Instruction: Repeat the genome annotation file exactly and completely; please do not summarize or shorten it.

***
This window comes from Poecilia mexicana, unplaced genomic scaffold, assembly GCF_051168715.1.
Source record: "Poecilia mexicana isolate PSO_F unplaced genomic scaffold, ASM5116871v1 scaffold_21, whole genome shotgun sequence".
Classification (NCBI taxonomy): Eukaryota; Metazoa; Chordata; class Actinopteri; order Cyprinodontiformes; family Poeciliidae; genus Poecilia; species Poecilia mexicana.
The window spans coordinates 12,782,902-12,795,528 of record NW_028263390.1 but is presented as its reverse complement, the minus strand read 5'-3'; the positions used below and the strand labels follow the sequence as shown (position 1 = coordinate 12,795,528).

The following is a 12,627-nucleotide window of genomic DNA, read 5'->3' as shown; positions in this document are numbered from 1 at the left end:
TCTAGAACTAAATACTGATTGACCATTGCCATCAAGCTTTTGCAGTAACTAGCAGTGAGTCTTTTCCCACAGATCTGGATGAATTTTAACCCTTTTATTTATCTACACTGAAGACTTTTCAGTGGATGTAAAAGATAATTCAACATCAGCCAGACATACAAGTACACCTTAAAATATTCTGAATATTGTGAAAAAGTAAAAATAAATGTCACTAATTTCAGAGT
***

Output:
This window comes from Poecilia mexicana, unplaced genomic scaffold, assembly GCF_051168715.1.
Source record: "Poecilia mexicana isolate PSO_F unplaced genomic scaffold, ASM5116871v1 scaffold_21, whole genome shotgun sequence".
Classification (NCBI taxonomy): Eukaryota; Metazoa; Chordata; class Actinopteri; order Cyprinodontiformes; family Poeciliidae; genus Poecilia; species Poecilia mexicana.
The window spans coordinates 12,782,902-12,795,528 of record NW_028263390.1 but is presented as its reverse complement, the minus strand read 5'-3'; the positions used below and the strand labels follow the sequence as shown (position 1 = coordinate 12,795,528).

The following is a 12,627-nucleotide window of genomic DNA, read 5'->3' as shown; positions in this document are numbered from 1 at the left end:
TCTAGAACTAAATACTGATTGACCATTGCCATCAAGCTTTTGCAGTAACTAGCAGTGAGTCTTTTCCCACAGATCTGGATGAATTTTAACCCTTTTATTTATCTACACTGAAGACTTTTCAGTGGATGTAAAAGATAATTCAACATCAGCCAGACATACAAGTACACCTTAAAATATTCTGAATATTGTGAAAAAGTAAAAATAAATGTCACTAATTTCAGAGT